Filling a bag of groceries in Guyana isn’t like loading a cart full of goodies at Whole Foods. Similar to shopping in Manhattan, you purchase only what you can carry. And, no, you don’t have the option to pay for delivery to your front door. There are a limited number of grocery stores in town, but they tend to overcharge for most items, so I’ve learned to do most of my shopping at the market. The market can be wonderful fun. It’s a colorful scene filled with ripe tropical fruits and rich green vegetables displayed on wooden stands over a carpet of sewage water and litter. The experience isn’t quite a leisurely stroll through a farmer’s market. Every vendor regardless of their gender shouts, “Hey baby, what you shopping for?” If you stop and chat for a bit, you find that sometimes they can be very friendly and generous. Other times, they just want to continue marketing.
Each trip can be a grab bag. Here are a few of my experiences fresh off the market so anyone who might want to check out the market will be better able to.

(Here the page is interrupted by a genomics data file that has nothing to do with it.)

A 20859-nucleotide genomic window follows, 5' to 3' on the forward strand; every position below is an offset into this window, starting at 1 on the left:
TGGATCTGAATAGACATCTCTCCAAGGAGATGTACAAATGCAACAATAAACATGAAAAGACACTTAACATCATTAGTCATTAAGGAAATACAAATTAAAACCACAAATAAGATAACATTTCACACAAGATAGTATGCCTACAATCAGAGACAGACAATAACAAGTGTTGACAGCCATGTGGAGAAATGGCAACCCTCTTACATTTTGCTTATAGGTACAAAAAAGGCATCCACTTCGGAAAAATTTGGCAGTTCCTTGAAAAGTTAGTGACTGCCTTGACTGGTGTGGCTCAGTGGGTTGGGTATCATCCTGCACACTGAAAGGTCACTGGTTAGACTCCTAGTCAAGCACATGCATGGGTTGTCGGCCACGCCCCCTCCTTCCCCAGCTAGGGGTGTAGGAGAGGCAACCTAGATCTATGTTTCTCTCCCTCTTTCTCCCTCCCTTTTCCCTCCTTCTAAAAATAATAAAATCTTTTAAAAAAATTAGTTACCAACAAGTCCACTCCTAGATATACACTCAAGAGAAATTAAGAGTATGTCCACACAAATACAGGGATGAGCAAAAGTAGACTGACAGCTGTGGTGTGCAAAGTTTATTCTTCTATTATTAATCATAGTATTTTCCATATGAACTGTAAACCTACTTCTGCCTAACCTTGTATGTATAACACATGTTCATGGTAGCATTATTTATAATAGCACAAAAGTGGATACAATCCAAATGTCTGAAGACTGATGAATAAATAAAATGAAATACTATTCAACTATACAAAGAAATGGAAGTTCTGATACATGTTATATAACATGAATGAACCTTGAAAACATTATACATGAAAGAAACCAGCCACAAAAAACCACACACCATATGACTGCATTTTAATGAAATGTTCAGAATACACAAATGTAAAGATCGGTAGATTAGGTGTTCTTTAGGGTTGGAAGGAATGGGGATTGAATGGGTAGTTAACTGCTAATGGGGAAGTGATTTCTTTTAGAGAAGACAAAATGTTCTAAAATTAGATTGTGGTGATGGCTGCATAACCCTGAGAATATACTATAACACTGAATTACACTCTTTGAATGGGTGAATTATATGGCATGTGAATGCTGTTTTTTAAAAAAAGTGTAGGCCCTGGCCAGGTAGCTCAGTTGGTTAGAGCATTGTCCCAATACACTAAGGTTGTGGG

- Sometimes you feel like a celebrity. “Look, it’s Bruce Lee’s daughter.”
- Sometimes you feel like you’re blessed with good genes when walking with other volunteers. “Hey! White and Chinee make beautiful babies!”
- Sometimes you feel a sense of security after being grabbed by a strange man. “Girl you walking too close to the bus.”
- Sometimes you feel like you’re in Baskin Robbins “You never eat this before? Here taste it”
- Sometimes you feel like you belong, “You Guyanese? You sound like Guyanese”
- Sometimes you don’t. (me) “I just got tomatoes at that stand for $200.” (Guyanese shopper) “No girl. She only charged me $140.”
- Sometimes you feel like they think you’re a sucker. (me) “How much for two?” (vendor quickly packs 4 in a bag) “This, only $200.”
- Sometimes you are. (vendor) “Look. I saved all the good mangoes for you.” (me) “But, some are all bruised up.” (vendor) “Mangoes scarce now. Ya want it?” (me) “(sigh) Fine.”